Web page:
The device enables people to preserve and revive their own languages in their own ways without relying on others. For this reason, because it emulates oral traditions, and because of it’s ease of use, it has be adopted with enthusiasm by many. Thornton acknowledges that it would be better if the languages were passed on in the home from generation to generation, however this is not always possible. This device offers an alternative solution.


Moves are apparently being made to establish a single written form of Cornish, which currently has four different spelling systems. The Cornish Language Partnership has set up a Linguistic Working Group consisting of Cornish speakers with a good knowledge of the language to recommend a solution to this excess of orthographies. A conference will be held this month to discuss this matter. If an agreement is reached on a single written form, it will be used in schools and for official purposes.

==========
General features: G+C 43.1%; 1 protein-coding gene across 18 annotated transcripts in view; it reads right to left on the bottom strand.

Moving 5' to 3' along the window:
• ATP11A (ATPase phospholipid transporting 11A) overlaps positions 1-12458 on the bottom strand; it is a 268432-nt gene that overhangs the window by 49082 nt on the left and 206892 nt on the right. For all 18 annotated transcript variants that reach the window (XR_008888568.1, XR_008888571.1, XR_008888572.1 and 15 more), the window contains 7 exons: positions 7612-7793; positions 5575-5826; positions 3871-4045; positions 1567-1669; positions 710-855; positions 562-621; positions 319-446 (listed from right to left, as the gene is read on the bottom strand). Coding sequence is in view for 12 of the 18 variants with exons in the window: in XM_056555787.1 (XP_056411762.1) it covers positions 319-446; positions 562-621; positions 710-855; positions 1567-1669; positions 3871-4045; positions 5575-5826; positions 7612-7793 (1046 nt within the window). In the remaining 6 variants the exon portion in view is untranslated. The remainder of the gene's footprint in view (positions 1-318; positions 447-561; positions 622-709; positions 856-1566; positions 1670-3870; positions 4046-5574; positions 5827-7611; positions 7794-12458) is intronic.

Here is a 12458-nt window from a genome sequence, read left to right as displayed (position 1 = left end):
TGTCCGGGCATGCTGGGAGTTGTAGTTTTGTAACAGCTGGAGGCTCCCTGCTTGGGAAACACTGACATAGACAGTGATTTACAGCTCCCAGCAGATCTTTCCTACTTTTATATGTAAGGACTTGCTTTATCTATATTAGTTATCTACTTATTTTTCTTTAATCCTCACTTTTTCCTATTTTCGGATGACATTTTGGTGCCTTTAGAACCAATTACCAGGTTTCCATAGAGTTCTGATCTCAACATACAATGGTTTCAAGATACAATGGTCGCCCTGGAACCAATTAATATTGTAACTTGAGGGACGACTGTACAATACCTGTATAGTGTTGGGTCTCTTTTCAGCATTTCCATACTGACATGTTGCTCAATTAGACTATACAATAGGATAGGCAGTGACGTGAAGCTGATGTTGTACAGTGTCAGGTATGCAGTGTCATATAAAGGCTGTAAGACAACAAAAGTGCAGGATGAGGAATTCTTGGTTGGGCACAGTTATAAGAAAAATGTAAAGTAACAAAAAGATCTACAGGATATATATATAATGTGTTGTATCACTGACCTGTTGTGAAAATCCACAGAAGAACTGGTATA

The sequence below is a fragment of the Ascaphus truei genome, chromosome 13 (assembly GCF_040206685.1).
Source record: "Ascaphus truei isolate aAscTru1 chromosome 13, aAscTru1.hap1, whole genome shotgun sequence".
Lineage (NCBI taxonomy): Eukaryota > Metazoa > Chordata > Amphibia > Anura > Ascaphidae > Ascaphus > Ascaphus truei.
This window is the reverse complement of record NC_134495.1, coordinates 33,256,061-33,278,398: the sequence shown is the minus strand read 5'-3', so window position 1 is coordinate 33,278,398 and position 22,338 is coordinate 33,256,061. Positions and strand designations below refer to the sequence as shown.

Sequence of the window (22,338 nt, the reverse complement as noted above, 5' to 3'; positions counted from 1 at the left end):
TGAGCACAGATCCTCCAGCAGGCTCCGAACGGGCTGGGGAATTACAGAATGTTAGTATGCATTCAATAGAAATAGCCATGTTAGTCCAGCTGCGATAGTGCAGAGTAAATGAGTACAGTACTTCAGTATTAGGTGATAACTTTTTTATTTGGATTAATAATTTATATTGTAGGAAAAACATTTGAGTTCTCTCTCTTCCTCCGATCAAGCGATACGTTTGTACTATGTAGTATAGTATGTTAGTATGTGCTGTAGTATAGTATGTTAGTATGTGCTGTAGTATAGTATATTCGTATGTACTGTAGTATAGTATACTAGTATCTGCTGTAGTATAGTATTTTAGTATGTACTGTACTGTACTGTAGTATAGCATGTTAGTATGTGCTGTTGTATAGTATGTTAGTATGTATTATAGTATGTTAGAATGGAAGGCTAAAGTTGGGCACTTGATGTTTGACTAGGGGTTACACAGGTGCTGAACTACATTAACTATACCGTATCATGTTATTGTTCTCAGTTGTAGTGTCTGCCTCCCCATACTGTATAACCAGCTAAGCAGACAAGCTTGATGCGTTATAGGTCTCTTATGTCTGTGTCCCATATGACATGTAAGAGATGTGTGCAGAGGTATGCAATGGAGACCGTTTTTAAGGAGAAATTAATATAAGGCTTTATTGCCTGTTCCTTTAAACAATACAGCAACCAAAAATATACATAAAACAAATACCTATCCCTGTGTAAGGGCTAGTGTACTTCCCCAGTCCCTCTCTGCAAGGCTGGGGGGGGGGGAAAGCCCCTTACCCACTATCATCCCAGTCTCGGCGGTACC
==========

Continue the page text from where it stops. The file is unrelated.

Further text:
I understand that the lack of a standard spelling system is discouraging some people from taking Cornish seriously. If a standard can be agreed on, this could lead to more people learning the language.

Here are a few Cornish-related sites I found yesterday.

Cornish for Absolute Beginners

Radyo an Norvys – a pod cast in Cornish

Cornish forum – discussions in and about the Cornish language

Tablys leveryans – Cornish pronunciation tables

Language hotspots

The Enduring Voices Project, which I came across today on the National Geographic website, has the aims of documenting endangered languages and preventing language extinction by identifying the most crucial areas where languages are endangered and embarking on expeditions to:

Understand the geographic dimensions of language distribution
Determine how linguistic diversity is linked to biodiversity
Bring wide attention to the issue of language loss

There’s a map on the site which shows the areas of the world with a particular high density of endangered languages, and also provides information about the languages and a few recordings. The ‘hotspots’ on the map are colour coded to give an idea of the severity of the problems. The areas with the most endangered languages are northern Australia, eastern and central Siberia, central South America, and the northwest Pacific plateau of North America.